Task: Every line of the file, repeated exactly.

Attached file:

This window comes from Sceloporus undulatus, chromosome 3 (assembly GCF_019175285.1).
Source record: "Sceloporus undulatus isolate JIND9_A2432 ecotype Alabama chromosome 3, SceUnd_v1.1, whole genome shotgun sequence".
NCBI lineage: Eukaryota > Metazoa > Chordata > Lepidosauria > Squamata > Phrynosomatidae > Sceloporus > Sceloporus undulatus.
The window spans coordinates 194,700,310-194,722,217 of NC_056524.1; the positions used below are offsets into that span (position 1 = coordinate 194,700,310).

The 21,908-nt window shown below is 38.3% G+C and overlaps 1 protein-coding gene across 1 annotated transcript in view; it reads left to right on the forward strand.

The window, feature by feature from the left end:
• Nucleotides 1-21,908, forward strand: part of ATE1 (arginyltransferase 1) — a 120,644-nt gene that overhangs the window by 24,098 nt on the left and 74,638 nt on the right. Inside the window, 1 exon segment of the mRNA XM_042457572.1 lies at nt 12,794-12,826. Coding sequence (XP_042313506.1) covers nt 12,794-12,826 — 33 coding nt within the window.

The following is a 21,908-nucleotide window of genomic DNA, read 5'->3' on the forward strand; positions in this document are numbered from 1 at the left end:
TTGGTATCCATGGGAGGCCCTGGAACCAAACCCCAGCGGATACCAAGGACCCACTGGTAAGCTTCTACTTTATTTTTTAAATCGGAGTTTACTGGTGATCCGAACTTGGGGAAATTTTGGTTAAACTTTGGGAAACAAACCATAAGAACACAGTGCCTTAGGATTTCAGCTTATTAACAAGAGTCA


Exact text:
This window comes from Sceloporus undulatus, chromosome 3 (assembly GCF_019175285.1).
Source record: "Sceloporus undulatus isolate JIND9_A2432 ecotype Alabama chromosome 3, SceUnd_v1.1, whole genome shotgun sequence".
NCBI lineage: Eukaryota > Metazoa > Chordata > Lepidosauria > Squamata > Phrynosomatidae > Sceloporus > Sceloporus undulatus.
The window spans coordinates 194,700,310-194,722,217 of NC_056524.1; the positions used below are offsets into that span (position 1 = coordinate 194,700,310).

The 21,908-nt window shown below is 38.3% G+C and overlaps 1 protein-coding gene across 1 annotated transcript in view; it reads left to right on the forward strand.

The window, feature by feature from the left end:
• Nucleotides 1-21,908, forward strand: part of ATE1 (arginyltransferase 1) — a 120,644-nt gene that overhangs the window by 24,098 nt on the left and 74,638 nt on the right. Inside the window, 1 exon segment of the mRNA XM_042457572.1 lies at nt 12,794-12,826. Coding sequence (XP_042313506.1) covers nt 12,794-12,826 — 33 coding nt within the window.

The following is a 21,908-nucleotide window of genomic DNA, read 5'->3' on the forward strand; positions in this document are numbered from 1 at the left end:
TTGGTATCCATGGGAGGCCCTGGAACCAAACCCCAGCGGATACCAAGGACCCACTGGTAAGCTTCTACTTTATTTTTTAAATCGGAGTTTACTGGTGATCCGAACTTGGGGAAATTTTGGTTAAACTTTGGGAAACAAACCATAAGAACACAGTGCCTTAGGATTTCAGCTTATTAACAAGAGTCA